Sunday, March 15, 2015

Analyzing Cricket Strategies using Network Properties

During this World Cup season, it will be interesting to look into a model for analyzing cricket strategies using complex network tools. As we know cricket is a game involving interaction between the two batsmen who are presently batting and between the batsmen and the bowlers. Using partnership data available from crickinfo, we can construct a partnership graph among batsmen within a team and analyze certain properties of this graph to infer the important players in a team, winning strategies for the bowling team, etc.

Measuring the performance of batsmen in a team

We can generated weighted directed graph for all the players in a team and one such graph per all the teams in a tournament. The weight of a link is equal to the fraction of runs scored by a batsman to the total runs scored in a partnership with another batsman. Thus if two batsmen A and B score n runs between them where the individual contributions are nA and nB, then we draw a directed link of weight nA/n from B to A. Figure 1 shows an example of weighted and directed batting partnership network for two teams - Australia and England in Ashes 2013 test series.

Fig. 1

We use the following centrality scores to measure the individual performance of the players within a team :
  • In-strength: For a weighted directed graph, the in-strength s(i)in is defined as 
 where wji is given by the weight of the directed link.

  • Page Rank: To quantify the popularity of a player, we use Page Rank as a measure. To begin with, each node is given a uniform probability of 1/N and then using the Page Rank equations, we iterate till a steady state is reached. It is to be noted that the PageRank score of a player depends on the scores of all other players and needs to be evaluated at the same time. The transportation probability q is taken as q=0.15. This choice of q ensures a higher value of PageRank scores. The Page Rank of a player is calculated as: 

  • Betweenness Centrality: In cricketing terms, betweenness centrality gives a measure of how the runs scored by a player during a partnership depends on the other player. High betweenness centrality batsmen tend to score runs without loosing his wicket. These batsmen are highly important in a team because their dismissal impacts the network structure. In other aspect, having only a few players with high betweenness centrality indicates an unbalanced team which is highly dependent on a few batsmen. In an ideal case, every team would seek a combination of players where betweenness scores are uniformly distributed among players. The winning strategy for the opponent team would be to get these batsmen out as quickly as possible.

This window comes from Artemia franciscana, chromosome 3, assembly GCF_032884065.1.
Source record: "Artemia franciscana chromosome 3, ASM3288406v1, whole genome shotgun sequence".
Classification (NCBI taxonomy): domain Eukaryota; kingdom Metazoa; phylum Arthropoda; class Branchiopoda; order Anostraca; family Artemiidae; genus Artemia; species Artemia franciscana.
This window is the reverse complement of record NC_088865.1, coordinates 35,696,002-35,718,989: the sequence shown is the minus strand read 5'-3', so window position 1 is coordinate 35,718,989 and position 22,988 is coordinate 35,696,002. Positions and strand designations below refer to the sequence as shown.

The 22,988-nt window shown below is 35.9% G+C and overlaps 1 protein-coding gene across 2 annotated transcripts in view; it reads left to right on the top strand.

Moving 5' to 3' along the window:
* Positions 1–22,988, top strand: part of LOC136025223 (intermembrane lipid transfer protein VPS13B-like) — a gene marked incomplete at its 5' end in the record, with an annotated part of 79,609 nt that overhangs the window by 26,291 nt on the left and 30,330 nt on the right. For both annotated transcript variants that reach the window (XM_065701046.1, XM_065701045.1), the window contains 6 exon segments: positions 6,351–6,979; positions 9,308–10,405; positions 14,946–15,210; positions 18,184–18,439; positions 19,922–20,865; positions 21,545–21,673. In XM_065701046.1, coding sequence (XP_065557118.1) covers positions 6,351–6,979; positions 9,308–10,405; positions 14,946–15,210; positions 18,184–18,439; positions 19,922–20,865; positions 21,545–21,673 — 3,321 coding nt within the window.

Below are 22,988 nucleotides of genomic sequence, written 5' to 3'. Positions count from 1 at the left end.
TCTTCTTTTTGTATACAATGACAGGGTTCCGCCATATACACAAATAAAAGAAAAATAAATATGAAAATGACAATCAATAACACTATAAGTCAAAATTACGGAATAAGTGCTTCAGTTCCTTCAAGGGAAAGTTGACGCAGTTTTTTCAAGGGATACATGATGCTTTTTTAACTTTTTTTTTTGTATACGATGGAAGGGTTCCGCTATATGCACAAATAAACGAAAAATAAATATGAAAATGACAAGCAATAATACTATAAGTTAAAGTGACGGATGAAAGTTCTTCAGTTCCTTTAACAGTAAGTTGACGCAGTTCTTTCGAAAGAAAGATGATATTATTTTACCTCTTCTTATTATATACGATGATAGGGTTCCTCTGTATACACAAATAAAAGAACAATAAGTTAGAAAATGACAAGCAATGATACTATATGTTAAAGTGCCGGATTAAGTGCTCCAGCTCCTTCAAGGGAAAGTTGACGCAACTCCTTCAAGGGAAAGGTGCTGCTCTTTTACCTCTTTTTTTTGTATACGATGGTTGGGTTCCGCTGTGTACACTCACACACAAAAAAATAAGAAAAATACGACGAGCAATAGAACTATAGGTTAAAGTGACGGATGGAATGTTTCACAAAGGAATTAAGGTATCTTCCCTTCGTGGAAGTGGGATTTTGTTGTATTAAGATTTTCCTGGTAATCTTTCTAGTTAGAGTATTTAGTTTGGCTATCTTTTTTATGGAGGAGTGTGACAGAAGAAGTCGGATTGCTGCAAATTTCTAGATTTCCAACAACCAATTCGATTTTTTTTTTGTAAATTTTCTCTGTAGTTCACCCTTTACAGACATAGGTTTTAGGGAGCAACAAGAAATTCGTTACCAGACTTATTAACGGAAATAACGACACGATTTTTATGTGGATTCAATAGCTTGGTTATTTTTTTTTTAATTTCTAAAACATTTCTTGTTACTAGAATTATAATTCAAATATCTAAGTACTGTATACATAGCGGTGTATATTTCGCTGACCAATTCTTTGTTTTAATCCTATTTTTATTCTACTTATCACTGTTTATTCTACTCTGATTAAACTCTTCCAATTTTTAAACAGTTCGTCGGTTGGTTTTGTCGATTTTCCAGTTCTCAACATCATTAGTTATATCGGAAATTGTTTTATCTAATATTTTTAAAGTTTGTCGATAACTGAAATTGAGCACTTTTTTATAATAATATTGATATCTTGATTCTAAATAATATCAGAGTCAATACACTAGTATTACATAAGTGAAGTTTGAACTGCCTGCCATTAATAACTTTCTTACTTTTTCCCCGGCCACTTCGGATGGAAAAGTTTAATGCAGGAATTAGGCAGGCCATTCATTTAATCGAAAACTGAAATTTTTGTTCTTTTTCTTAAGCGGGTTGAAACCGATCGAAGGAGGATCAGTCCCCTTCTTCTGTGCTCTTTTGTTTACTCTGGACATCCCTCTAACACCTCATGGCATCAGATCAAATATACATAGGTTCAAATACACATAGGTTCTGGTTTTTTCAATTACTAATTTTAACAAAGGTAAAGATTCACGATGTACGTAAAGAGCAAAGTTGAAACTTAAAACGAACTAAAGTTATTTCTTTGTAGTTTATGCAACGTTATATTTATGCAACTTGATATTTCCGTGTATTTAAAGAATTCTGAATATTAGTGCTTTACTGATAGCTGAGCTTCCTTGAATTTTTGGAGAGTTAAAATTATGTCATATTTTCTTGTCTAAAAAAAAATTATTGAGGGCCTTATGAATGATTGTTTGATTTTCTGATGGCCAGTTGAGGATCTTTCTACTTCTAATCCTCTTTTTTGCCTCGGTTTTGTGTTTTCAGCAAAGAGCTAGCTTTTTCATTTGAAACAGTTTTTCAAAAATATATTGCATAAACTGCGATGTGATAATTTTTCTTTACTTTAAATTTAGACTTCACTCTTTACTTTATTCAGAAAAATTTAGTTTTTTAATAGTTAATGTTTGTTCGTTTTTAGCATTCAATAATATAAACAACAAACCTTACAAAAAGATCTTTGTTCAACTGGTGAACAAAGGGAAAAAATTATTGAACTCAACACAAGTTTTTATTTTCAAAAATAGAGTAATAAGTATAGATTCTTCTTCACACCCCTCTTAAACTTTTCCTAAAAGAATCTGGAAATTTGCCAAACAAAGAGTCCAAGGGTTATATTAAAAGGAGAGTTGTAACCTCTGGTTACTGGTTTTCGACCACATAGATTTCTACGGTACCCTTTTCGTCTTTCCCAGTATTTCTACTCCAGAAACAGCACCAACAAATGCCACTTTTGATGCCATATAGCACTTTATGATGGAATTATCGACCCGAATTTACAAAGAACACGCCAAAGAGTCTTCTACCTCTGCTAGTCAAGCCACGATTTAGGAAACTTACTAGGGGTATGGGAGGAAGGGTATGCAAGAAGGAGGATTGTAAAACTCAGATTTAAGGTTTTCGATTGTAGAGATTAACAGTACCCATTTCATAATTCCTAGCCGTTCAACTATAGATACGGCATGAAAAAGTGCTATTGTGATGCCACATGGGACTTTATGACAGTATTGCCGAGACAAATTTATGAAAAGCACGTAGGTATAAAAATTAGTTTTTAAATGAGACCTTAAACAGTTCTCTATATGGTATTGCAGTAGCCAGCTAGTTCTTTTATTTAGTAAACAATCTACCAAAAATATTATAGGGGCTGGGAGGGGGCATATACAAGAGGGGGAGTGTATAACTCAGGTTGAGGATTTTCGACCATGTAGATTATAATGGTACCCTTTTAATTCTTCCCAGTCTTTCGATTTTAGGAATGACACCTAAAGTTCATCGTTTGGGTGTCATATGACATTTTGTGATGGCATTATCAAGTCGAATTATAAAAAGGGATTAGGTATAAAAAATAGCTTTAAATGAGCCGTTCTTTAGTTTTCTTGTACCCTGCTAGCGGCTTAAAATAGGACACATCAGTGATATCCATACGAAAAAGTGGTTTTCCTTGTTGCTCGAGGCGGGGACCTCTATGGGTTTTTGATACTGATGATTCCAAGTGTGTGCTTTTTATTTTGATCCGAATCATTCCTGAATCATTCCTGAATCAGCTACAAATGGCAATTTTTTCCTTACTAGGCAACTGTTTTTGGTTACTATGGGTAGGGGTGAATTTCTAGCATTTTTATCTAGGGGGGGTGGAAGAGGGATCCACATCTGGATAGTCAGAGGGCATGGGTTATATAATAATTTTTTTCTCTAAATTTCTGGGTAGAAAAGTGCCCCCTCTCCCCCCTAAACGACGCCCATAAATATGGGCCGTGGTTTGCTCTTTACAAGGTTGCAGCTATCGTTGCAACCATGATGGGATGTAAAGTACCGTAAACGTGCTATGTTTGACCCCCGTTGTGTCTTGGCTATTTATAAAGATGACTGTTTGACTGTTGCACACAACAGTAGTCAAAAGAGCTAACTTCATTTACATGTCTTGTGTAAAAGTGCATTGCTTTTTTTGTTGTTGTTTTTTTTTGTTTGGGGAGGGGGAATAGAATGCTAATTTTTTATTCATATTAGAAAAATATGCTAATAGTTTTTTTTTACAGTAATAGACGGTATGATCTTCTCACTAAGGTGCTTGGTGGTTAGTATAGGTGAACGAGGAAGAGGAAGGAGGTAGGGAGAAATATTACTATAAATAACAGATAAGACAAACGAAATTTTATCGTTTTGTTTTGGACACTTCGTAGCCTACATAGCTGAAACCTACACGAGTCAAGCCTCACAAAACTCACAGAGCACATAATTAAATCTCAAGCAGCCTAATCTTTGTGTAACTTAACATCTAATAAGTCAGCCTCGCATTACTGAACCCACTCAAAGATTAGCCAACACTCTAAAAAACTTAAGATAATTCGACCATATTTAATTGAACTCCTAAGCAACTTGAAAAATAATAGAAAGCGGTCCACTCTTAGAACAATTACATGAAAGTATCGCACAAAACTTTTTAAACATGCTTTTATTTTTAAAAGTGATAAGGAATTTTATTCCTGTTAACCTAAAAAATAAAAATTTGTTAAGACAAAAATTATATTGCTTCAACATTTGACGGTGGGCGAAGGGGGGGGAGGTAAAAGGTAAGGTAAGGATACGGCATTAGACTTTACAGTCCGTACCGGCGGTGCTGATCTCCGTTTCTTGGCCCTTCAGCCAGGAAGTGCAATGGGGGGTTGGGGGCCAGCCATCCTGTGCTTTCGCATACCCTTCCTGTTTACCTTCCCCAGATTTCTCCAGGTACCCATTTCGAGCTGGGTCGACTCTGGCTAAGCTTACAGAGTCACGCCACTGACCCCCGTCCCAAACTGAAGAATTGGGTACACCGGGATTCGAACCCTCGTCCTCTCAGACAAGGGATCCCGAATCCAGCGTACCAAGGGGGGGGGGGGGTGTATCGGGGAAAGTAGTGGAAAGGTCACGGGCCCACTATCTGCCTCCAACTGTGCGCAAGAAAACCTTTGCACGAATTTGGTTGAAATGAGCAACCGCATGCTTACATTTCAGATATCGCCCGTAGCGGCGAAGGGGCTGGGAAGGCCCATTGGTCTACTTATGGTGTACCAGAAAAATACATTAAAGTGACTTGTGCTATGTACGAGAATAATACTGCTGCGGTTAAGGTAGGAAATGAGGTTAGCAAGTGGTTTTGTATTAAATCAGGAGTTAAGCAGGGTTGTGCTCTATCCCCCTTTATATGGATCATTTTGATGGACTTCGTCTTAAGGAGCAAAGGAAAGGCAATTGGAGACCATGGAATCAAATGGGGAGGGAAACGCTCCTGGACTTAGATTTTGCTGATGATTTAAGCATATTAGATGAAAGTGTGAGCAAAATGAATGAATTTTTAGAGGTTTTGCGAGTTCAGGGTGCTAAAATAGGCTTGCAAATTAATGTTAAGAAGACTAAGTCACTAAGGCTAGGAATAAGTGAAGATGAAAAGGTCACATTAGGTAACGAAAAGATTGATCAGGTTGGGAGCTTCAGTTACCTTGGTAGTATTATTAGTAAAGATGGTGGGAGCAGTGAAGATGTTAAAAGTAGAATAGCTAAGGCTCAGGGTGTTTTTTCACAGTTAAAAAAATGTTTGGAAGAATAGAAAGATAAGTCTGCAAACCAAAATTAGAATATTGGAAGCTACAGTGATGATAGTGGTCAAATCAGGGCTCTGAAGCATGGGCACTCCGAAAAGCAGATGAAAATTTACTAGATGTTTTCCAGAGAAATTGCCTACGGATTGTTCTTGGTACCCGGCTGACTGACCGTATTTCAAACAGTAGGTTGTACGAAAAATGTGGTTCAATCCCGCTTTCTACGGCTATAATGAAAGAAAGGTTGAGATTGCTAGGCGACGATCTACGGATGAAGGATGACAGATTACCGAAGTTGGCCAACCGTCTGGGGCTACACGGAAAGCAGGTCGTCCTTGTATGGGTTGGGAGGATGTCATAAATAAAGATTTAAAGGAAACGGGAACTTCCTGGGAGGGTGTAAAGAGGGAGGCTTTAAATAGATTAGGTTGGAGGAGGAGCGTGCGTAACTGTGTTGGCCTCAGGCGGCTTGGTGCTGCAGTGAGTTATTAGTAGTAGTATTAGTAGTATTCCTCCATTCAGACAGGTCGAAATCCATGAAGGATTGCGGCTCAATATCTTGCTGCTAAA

• Closeness Centrality: It measures how well connected a player is in the team. Batsmen with high closeness centrality tend to be more flexible team players in the sense that they can perform well independent of the changes in batting order according to the game conditions. 
Table below compare the performance of the players for the 1st and 2nd test from Ashes 2013.

As we know these players, we can try to draw conclusions from this table. The betweenness centrality of IR Bell is the highest among all the players. The fact that in the second innings of the first Test at Trent Bridge, he scored 109 when England were 121 for 3 supports this argument. He was able to add 138 runs for the seventh wicket with the tail-ender Broad, and helped England post a target of 311. According to the centrality score IR Bell was the most deserving candidate
for the Player of the match award (Although Mitchell Johnson-4/61 (17 overs) was the man of the match because of his bowling figures which is not captured by this model). Similarly the performance of other players can also be evaluated.

To summarize, this study reveals that network analysis is able to to give a performance score for batsmen in a team. Other than providing a visual summary of the match, partnership graph can be used to measure the popularity and importance of players in a match. Further analysis of the matches in the test series reveals that Australia was highly dependent on the batsmen while England was playing a team-game. By adding additional fields such as "athletic index" of a batsmen and fielding network, we can further capture the difficulty faced by the batsmen while batting.

Reference: Ashes 2013 − A network theory analysis of Cricket strategies, Satyam Mukherjee. 

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